164 Days is the second webcomic to be featured in this series and is written and created by talented illustrator Kirsty Mordaunt.
This is another example of a comic that I only came across earlier this year and which has become a favourite weekly read. The setting of 164 Days is in the creator’s words:
“… loosely based on a Steampunk/Late Victorian innovation period, where science and invention are highly prized, and airships are still a primary mode of travel (mostly because of Weather Witches). Trains exist but cars are not widely used.”
The main story opens with Wil Andersen, an eighteen year old boy, who is anxious about his older brother, Jakob. Jakob having left the family home suddenly, in the middle of the night, now seems to have vanished without trace.
In visiting the university where Jakob usually studies to try and find some leads on his disappearance; Wil meets the confident and outgoing Ysendra, a Weather Witch, or rather Ysendra introduces herself and offers to help a rather despondent Wil find Jakob. From this point their adventures ensue.
In similarity to the earlier featured Gunnerkrigg Court, this story is suitable for pre-teen and older readers, although the storyline and characters are very different. The mystery of where Jakob has vanished to places Wil outside of the somewhat protected and insulated life he has had with his mother and older brother. Ysendra too has, for reasons currently unknown, left her family who live in the mountain area where the main part of Weather Witch society appears to originate from.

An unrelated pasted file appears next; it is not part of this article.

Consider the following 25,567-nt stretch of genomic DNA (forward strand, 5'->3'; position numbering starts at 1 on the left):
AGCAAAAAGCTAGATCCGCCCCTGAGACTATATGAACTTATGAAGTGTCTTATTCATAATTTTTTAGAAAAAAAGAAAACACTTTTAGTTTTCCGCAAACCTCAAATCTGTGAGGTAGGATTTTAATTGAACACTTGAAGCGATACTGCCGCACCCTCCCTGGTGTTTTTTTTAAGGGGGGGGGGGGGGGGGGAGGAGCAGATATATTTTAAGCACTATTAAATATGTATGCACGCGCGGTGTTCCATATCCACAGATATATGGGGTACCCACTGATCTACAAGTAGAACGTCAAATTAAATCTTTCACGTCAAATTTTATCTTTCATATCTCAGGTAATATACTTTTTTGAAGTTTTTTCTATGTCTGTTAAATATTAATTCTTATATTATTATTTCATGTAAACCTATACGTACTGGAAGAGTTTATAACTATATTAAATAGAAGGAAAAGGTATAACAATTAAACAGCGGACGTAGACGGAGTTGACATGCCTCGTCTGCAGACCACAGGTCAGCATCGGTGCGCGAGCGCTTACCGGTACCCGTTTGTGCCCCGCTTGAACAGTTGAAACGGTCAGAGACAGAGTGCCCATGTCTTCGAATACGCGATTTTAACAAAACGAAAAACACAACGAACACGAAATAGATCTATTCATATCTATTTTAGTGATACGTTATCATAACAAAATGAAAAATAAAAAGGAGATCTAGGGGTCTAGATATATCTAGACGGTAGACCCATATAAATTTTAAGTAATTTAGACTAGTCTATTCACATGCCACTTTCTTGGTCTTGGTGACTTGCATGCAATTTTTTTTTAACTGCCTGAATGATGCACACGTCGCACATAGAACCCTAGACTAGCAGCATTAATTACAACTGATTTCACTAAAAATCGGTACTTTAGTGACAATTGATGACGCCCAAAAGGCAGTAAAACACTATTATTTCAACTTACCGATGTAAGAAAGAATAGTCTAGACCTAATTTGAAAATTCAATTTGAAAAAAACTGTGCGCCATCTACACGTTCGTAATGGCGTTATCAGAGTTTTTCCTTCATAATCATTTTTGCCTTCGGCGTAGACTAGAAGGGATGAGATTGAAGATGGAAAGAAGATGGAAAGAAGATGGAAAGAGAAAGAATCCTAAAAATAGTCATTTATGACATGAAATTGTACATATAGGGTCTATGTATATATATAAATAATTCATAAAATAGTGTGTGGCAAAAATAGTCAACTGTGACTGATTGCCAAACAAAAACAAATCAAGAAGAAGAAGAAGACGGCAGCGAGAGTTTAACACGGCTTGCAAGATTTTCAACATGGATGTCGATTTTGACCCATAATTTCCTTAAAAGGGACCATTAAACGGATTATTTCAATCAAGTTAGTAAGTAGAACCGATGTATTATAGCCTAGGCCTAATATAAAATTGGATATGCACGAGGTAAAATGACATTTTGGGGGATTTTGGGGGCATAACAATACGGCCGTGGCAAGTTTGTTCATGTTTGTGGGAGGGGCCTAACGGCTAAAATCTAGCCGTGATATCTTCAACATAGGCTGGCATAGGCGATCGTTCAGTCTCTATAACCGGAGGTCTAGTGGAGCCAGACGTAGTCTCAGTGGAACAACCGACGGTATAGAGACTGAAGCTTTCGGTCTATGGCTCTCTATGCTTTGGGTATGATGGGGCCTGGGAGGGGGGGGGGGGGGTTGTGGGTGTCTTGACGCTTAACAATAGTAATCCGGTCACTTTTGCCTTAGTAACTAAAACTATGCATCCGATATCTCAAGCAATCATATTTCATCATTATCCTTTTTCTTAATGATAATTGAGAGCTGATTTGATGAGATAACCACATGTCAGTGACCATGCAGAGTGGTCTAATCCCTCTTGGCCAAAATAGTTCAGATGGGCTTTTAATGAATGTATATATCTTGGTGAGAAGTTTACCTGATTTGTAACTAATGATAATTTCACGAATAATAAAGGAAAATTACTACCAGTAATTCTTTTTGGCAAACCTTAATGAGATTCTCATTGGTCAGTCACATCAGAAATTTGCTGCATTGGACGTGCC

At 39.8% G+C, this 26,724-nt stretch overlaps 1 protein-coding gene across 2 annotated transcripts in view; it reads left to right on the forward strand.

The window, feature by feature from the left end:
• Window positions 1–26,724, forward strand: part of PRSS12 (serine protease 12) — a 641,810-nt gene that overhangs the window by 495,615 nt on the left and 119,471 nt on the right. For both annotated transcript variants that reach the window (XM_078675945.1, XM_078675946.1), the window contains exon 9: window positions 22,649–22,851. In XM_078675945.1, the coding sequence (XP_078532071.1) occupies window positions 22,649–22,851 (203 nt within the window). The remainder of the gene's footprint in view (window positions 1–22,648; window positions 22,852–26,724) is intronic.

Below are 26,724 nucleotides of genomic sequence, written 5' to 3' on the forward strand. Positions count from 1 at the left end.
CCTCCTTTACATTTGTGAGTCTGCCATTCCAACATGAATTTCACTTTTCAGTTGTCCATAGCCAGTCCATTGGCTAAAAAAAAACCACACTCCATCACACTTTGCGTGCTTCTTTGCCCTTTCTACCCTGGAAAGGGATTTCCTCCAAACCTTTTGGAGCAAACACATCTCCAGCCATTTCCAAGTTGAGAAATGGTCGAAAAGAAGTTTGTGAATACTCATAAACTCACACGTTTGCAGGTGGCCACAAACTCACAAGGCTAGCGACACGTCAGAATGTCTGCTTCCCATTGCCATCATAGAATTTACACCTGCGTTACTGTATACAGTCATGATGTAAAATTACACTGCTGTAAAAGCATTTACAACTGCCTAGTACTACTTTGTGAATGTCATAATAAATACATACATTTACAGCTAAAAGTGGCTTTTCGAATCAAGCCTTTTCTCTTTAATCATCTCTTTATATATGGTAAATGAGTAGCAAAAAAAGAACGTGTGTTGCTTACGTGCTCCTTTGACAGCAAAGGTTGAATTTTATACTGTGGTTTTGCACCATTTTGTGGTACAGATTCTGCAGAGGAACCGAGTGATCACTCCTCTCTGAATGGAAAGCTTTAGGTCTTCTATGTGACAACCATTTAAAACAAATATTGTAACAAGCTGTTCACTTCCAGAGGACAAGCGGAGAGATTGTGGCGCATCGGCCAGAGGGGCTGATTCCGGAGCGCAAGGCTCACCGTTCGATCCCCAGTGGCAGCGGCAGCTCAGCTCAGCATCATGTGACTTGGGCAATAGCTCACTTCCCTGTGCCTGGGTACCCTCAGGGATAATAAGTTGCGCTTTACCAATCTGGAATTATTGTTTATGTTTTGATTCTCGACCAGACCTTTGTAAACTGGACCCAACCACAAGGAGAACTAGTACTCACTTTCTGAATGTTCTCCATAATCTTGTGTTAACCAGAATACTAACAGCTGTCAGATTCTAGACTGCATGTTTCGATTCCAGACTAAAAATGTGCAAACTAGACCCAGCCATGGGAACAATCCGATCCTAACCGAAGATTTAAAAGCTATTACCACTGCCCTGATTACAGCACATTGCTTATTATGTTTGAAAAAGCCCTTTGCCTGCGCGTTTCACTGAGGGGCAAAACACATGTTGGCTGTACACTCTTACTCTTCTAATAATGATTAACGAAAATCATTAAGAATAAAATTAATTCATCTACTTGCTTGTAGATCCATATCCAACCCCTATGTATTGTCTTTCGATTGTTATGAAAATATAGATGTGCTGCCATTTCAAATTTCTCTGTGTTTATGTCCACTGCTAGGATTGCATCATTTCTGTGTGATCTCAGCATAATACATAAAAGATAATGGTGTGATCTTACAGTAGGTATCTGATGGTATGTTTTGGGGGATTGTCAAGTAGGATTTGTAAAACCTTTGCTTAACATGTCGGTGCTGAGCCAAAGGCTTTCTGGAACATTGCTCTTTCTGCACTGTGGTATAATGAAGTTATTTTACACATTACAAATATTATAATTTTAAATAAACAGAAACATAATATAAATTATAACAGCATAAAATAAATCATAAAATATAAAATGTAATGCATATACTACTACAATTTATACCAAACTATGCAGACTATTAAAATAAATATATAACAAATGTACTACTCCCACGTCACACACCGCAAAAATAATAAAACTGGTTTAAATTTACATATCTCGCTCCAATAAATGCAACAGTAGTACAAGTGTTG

The other main engagement in the storyline is the mystery behind what motivates the characters. Despite Wil’s early, and rather blatant, loyalty and devotion to his genius, scientifically minded, brother what is discovered about Jakob later on definitely indicates an ambiguous and deceptive element to his character. Other characters appear with mysteries surrounding them; a young girl who is rescued from a crashed airship and seems to have lost her memory of who she is, yet insists that Wil is her big brother. Varik, a man of colour who is hired to protect Wil on his journeying to find Jakob. And Maria Andersen, Wil and Jakob’s mother who is the patiently devoted wife to an absent and work-obsessed scientist husband.
The themes are serious but the humour is often light-hearted, observational and sarcastic which creates a genial dimension to the storytelling that compliments the art style. As with other serial works; over time (164 Days has been running since August 2011) the art has adapted and changed, as Kirsty Mordaunt explains in the F.A.Q section, it is an attempt to learn to draw a comic by actually doing one. The colouring and line drawing is, to me, very much in the method in keeping with an illustrator’s eye, with much use of environmental lighting for the characters and using character-driven detail to create a believable world.
You can find out more about the adventuring Andersens and Ysendra the Weather Witch at the 164 Days website.